Letter of recommendation for a writer's retreat. Who should I ask?
March 5, 2018 2:55 PM   Subscribe

I can't think of a single person who can write such a letter because well, essentially no one beyond my family has read my work.

I finished my undergrad six years ago and had to quit my master's because of illness (I am chronically ill), my undergrad advisor is a lovely guy – we haven't spoken in two years, but he wrote scores of recommendation letters for various phd programmes and master's programmes, including the distance learning master's I am currently working on. It's in a totally different field: refugee studies. No one has read my writing beyond my family. Well, I lied: I have had poetry published in a literary magazine a while ago (four years ago) with zero contact with the editors.

Anyway... I have written a couple of short stories and I am working on a book. It's a long short I'll even be considered for this retreat, but WHO can I ask for a recommendation letter. WHO? The deadline is 30 days away. Am I being stupid here? Should I wait to apply to something similar next year (I have no idea if this retreat is a one off) and meanwhile get someone beyond family to read and assess my writing. (I have a lot of anxiety about this. Ugh.) I know this all sounds really pathetic, but mefites, please help me out!
posted by dostoevskygirl to Writing & Language (6 answers total)
Yes, don't overthink this. Shoot an email to your undergrad advisor, and shoot an email to the editors of the literary magazine. If they don't feel confortable doing this, they'll let you know, or they'll ignore you, but it can also be an opportunity (however small) for them to network and get some satisfaction from their work!
posted by at at 3:05 PM on March 5, 2018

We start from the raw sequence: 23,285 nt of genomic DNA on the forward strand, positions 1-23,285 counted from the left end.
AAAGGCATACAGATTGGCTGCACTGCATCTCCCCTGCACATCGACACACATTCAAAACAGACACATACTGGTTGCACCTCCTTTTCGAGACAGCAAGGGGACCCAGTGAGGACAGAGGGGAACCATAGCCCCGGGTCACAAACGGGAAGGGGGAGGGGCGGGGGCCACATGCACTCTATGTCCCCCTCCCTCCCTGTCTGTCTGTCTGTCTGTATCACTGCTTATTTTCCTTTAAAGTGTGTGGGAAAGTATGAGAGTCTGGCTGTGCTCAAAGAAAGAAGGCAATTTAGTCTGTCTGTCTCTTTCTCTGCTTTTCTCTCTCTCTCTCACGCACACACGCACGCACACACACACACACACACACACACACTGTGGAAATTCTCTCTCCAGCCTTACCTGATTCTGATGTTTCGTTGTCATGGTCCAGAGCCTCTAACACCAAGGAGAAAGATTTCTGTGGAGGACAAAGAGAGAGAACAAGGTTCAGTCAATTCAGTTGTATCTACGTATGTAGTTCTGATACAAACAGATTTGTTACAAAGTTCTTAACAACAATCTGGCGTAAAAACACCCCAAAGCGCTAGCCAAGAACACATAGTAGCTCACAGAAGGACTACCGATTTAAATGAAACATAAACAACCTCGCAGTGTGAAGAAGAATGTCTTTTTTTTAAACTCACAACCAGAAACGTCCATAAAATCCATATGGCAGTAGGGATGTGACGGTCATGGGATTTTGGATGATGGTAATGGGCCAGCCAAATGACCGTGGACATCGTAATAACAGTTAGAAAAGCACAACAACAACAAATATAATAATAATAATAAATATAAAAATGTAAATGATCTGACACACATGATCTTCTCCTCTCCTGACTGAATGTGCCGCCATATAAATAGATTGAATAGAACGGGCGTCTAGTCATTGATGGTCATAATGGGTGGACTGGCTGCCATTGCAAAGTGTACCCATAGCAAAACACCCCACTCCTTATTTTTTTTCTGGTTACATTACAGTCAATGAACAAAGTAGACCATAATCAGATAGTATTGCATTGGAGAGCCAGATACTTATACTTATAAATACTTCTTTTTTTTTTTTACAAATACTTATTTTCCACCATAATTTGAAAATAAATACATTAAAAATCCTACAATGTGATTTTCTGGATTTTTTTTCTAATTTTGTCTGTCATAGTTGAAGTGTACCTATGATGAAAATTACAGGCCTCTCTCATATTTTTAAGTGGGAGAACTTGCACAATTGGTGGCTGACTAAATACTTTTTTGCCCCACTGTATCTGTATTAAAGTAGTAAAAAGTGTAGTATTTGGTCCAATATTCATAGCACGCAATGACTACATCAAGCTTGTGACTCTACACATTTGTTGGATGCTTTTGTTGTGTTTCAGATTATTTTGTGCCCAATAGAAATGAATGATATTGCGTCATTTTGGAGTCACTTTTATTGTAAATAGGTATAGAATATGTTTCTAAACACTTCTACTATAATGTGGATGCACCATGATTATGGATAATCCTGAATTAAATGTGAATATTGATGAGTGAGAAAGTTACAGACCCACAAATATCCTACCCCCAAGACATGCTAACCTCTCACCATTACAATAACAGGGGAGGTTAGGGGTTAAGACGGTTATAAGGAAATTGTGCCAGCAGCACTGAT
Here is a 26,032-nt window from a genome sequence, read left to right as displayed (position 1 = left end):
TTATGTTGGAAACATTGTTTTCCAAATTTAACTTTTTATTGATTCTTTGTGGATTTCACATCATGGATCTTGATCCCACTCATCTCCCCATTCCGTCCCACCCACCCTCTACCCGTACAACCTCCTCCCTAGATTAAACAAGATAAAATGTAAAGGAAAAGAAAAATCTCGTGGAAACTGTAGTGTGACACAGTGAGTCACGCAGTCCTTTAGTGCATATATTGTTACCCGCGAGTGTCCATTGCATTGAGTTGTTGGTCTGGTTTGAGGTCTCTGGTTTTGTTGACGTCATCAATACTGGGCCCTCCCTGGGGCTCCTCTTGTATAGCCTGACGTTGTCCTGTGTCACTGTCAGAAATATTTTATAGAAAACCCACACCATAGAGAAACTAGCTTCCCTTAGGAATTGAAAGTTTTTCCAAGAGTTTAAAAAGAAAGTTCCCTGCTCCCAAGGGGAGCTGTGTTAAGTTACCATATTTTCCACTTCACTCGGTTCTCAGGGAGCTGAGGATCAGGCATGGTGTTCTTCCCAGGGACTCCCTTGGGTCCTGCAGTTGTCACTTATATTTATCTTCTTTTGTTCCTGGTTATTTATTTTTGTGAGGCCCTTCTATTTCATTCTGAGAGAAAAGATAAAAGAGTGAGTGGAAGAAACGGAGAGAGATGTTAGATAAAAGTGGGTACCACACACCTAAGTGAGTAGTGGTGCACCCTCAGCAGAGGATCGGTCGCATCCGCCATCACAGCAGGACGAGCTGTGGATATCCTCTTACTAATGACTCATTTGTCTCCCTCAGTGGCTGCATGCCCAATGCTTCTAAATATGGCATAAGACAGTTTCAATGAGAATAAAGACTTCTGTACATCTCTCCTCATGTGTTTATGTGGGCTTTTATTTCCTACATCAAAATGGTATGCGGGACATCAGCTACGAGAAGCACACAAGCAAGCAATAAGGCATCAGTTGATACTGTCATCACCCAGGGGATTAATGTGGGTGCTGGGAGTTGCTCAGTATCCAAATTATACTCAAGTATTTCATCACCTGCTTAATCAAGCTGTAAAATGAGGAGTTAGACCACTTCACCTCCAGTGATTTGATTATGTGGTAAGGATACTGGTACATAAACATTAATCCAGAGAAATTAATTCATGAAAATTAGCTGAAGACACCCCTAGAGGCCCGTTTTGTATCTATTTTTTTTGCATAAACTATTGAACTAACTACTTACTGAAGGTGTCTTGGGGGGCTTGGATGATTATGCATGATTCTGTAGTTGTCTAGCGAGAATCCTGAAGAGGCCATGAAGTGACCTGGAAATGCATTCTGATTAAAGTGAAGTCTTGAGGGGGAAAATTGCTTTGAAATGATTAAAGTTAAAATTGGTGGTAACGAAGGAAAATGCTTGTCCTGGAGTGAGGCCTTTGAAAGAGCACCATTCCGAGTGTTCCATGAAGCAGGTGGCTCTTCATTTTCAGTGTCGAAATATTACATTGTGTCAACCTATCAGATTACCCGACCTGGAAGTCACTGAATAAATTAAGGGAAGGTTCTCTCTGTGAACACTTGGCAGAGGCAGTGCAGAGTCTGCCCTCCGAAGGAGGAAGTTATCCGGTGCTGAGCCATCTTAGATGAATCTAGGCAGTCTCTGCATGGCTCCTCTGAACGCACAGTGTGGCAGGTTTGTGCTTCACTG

Best answer: Based on the advice I read when I was applying to MFA programs - you should definitely ask your advisor, even if they haven't read your creative writing.

You're presumably submitting a manuscript sample for the retreat, so the recommendation doesn't need to say anything about the quality of your creative writing. It just needs to confirm that you're a decent, intelligent, hardworking human being who will be pleasant to deal with at the retreat.

Besides, a graduate degree is all the more valuable if you're a strong writer, so your advisor will no doubt be happy to support your application.
posted by toastedcheese at 3:23 PM on March 5, 2018

The professor who knows you best is the person who should do this (assuming this is your advisor). Another possibility is a former classmate in your writing master's who might be willing to vouch for your character and seriousness.
posted by Miss T.Horn at 8:36 PM on March 5, 2018

I wonder if you could send former advisers or professors a message letting them know you are applying to this and you'd like a letter of recommendation, and you'd be happy to send along some of your writing if they'd be interested in reading it, or maybe with the request you can send a link to some of your work. Their recommendation will probably vouch for non-writing abilities anyway, like your work ethic, critical thinking, etc.
posted by AppleTurnover at 11:07 PM on March 5, 2018

Best answer: Often the evaluation is based primarily on your work samples, with reference letters considered more in the context of making sure you’ll fit into the program well (that is, it’s more important for the letters to talk about how well you work in a creative context and how well you fit into a community than about your work itself).

Do they have a contact person for those who have questions about the application process? It’s very likely that person would be willing to talk about what their priorities are / what they’d ideally learn from a reference letter.
posted by kalapierson at 12:26 AM on March 6, 2018

(And if you feel like it, message me the name of the retreat and there’s a chance I’ll have some sort of useful insight for you – I’m a huge residency geek and I’ve done lots of them, sat on evaluation panels for them, etc.)
posted by kalapierson at 12:34 AM on March 6, 2018 [1 favorite]

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